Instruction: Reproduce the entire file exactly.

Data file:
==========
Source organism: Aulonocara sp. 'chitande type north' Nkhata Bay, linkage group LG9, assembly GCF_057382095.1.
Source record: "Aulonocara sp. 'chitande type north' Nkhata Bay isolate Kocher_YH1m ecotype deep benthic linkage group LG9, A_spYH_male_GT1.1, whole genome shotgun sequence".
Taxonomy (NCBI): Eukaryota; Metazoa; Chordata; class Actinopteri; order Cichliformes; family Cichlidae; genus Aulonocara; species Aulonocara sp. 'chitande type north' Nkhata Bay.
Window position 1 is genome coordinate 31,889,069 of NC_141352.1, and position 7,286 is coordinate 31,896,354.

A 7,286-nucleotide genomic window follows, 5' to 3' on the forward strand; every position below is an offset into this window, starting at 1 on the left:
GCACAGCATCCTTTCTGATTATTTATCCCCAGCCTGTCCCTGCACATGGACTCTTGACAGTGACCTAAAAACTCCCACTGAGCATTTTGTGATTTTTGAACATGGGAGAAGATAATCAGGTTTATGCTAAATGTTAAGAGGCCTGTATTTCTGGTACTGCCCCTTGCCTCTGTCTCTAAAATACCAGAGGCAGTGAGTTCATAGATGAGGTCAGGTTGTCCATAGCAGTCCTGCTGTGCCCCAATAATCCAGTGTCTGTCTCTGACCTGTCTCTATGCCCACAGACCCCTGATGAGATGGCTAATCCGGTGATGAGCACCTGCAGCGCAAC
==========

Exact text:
Source organism: Aulonocara sp. 'chitande type north' Nkhata Bay, linkage group LG9, assembly GCF_057382095.1.
Source record: "Aulonocara sp. 'chitande type north' Nkhata Bay isolate Kocher_YH1m ecotype deep benthic linkage group LG9, A_spYH_male_GT1.1, whole genome shotgun sequence".
Taxonomy (NCBI): Eukaryota; Metazoa; Chordata; class Actinopteri; order Cichliformes; family Cichlidae; genus Aulonocara; species Aulonocara sp. 'chitande type north' Nkhata Bay.
Window position 1 is genome coordinate 31,889,069 of NC_141352.1, and position 7,286 is coordinate 31,896,354.

A 7,286-nucleotide genomic window follows, 5' to 3' on the forward strand; every position below is an offset into this window, starting at 1 on the left:
GCACAGCATCCTTTCTGATTATTTATCCCCAGCCTGTCCCTGCACATGGACTCTTGACAGTGACCTAAAAACTCCCACTGAGCATTTTGTGATTTTTGAACATGGGAGAAGATAATCAGGTTTATGCTAAATGTTAAGAGGCCTGTATTTCTGGTACTGCCCCTTGCCTCTGTCTCTAAAATACCAGAGGCAGTGAGTTCATAGATGAGGTCAGGTTGTCCATAGCAGTCCTGCTGTGCCCCAATAATCCAGTGTCTGTCTCTGACCTGTCTCTATGCCCACAGACCCCTGATGAGATGGCTAATCCGGTGATGAGCACCTGCAGCGCAAC